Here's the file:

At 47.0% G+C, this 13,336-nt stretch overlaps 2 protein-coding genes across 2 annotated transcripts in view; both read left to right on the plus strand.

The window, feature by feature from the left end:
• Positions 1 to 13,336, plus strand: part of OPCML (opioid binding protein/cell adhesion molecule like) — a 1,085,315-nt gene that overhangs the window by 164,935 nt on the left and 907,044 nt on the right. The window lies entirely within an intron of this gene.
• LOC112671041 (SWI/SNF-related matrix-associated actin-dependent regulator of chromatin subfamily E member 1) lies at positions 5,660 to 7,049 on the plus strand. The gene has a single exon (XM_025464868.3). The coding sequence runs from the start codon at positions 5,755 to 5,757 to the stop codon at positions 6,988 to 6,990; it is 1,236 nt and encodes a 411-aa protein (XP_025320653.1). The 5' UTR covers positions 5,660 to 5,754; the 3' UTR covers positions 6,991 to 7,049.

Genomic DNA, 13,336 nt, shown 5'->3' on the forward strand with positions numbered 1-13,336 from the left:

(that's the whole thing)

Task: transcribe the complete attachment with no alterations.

At 47.0% G+C, this 13,336-nt stretch overlaps 2 protein-coding genes across 2 annotated transcripts in view; both read left to right on the plus strand.

The window, feature by feature from the left end:
• Positions 1 to 13,336, plus strand: part of OPCML (opioid binding protein/cell adhesion molecule like) — a 1,085,315-nt gene that overhangs the window by 164,935 nt on the left and 907,044 nt on the right. The window lies entirely within an intron of this gene.
• LOC112671041 (SWI/SNF-related matrix-associated actin-dependent regulator of chromatin subfamily E member 1) lies at positions 5,660 to 7,049 on the plus strand. The gene has a single exon (XM_025464868.3). The coding sequence runs from the start codon at positions 5,755 to 5,757 to the stop codon at positions 6,988 to 6,990; it is 1,236 nt and encodes a 411-aa protein (XP_025320653.1). The 5' UTR covers positions 5,660 to 5,754; the 3' UTR covers positions 6,991 to 7,049.

Genomic DNA, 13,336 nt, shown 5'->3' on the forward strand with positions numbered 1-13,336 from the left: